aircraft, which experienced problems with essential flight-control systems
on trips before the crash, was dispatched without first undergoing a test
flight without passengers.
The report didn’t draw any conclusions about what caused the accident.
A final report is expected next year.
The interim document, however, provides the clearest signals yet that
investigators have found a range of safety challenges and shortcomings
at the fast-growing budget carrier.
The report suggested Lion Air needs to “improve safety culture” by
training pilots to better understand when to land a plane that is experiencing
problems. On the jet’s second-to-last trip, a crew continued flying after
experiencing serious cockpit display problems and receiving emergency
stall warnings shortly after taking off from Bali’s airport.
Edward Sirait, a Lion Air director, said the airline “will surely follow up
on all recommendations.”
During a press conference Wednesday, investigators also questioned
whether Boeing’s recommended training process for MAX pilots was
adequate and wondered why the company hadn’t included details of a
new anti-stall system for the jet in its pilot manuals.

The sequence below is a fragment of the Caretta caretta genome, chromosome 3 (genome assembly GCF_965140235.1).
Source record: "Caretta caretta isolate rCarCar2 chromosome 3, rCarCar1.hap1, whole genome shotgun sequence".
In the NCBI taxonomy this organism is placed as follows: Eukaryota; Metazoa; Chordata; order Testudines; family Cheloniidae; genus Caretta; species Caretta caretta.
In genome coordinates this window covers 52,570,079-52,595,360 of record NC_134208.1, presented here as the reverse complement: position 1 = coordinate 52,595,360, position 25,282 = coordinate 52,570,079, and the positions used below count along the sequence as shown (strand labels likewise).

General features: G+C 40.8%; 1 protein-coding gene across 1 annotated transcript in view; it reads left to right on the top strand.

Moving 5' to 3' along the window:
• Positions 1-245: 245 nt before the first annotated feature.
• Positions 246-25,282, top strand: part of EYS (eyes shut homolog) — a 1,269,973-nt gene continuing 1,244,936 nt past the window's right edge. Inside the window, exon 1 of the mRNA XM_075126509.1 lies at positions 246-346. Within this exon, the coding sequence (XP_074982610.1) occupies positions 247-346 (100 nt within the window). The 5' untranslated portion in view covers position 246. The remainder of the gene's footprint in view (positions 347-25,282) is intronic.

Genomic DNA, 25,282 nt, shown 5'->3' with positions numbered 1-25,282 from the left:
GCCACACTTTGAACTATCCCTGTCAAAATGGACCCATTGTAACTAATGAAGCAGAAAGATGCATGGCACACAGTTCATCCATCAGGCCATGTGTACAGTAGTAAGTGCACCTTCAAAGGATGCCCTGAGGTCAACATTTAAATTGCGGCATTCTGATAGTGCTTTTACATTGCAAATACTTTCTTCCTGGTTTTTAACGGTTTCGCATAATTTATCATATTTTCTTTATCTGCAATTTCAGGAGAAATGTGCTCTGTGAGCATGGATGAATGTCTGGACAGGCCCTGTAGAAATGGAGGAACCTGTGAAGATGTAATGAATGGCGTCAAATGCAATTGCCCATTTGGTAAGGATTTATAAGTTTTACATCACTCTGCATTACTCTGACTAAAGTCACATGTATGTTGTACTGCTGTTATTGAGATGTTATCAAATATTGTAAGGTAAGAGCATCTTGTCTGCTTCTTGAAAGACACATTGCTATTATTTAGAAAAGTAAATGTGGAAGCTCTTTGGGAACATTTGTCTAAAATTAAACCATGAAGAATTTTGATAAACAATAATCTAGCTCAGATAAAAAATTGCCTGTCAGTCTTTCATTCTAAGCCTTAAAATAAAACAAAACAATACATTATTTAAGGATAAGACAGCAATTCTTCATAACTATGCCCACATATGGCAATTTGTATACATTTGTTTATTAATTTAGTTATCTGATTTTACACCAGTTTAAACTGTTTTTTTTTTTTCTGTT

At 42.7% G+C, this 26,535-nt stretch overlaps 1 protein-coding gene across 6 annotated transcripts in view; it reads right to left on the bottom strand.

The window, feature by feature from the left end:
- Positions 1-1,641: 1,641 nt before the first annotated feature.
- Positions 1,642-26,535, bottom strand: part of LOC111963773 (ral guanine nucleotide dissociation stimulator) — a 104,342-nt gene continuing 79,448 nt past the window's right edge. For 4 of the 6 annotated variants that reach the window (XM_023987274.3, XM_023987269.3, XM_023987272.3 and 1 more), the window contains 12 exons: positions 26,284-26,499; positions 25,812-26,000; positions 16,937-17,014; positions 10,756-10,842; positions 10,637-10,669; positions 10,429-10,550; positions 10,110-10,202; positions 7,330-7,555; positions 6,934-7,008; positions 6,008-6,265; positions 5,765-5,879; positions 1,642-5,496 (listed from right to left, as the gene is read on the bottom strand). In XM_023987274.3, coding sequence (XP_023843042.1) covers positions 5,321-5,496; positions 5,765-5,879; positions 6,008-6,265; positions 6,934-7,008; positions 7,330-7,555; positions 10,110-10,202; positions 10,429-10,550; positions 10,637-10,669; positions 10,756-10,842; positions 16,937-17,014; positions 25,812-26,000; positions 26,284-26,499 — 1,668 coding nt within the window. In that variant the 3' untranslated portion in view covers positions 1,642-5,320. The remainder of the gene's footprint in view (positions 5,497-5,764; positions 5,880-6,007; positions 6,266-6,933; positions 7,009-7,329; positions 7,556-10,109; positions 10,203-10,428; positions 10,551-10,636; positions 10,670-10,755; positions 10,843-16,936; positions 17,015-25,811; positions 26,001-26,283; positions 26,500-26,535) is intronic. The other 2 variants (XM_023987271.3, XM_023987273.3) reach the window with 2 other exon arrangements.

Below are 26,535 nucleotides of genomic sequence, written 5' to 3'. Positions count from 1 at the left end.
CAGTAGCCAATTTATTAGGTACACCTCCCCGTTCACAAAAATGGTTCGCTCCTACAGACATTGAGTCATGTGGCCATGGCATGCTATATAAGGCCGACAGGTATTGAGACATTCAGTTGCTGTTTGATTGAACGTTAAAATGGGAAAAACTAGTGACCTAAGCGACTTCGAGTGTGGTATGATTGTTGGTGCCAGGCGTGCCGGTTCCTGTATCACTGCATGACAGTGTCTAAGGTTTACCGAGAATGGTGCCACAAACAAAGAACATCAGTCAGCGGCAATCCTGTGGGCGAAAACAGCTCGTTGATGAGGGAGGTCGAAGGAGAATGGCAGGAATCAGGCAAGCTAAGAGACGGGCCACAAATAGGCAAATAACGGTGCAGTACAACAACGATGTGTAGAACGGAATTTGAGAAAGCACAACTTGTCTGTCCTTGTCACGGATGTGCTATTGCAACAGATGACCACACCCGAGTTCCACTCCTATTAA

Boeing reiterated that it is “taking every measure to fully understand all
aspects of this accident.” It said the 737 MAX is as safe as any airplane
that has ever flown.
The company also noted the maintenance performed in the days before
the fatal flight failed to fix problems with the jet. It noted that the new
report didn’t include records related to the installation or calibration of
a new angle-of-attack sensor, which investigators say malfunctioned on
the jet’s final two flights. The sensor tells the plane’s computers if the
nose is tilted at too high an angle and the aircraft is in danger of losing lift.
Faulty signals from an angle-of-attack sensor occurred on both trips,
according to the report, but pilots on the accident flight weren’t aware
of cockpit actions by the previous crew to deal with the problem.
Technicians who serviced the jetliner immediately before its final flight
worked on several elements of the flight control system, but not the
malfunctioning angle-of-attack sensor itself.
The interim report used information downloaded from the jet’s flight-data
recorder to highlight how the pilots of Lion Air Flight 610 struggled with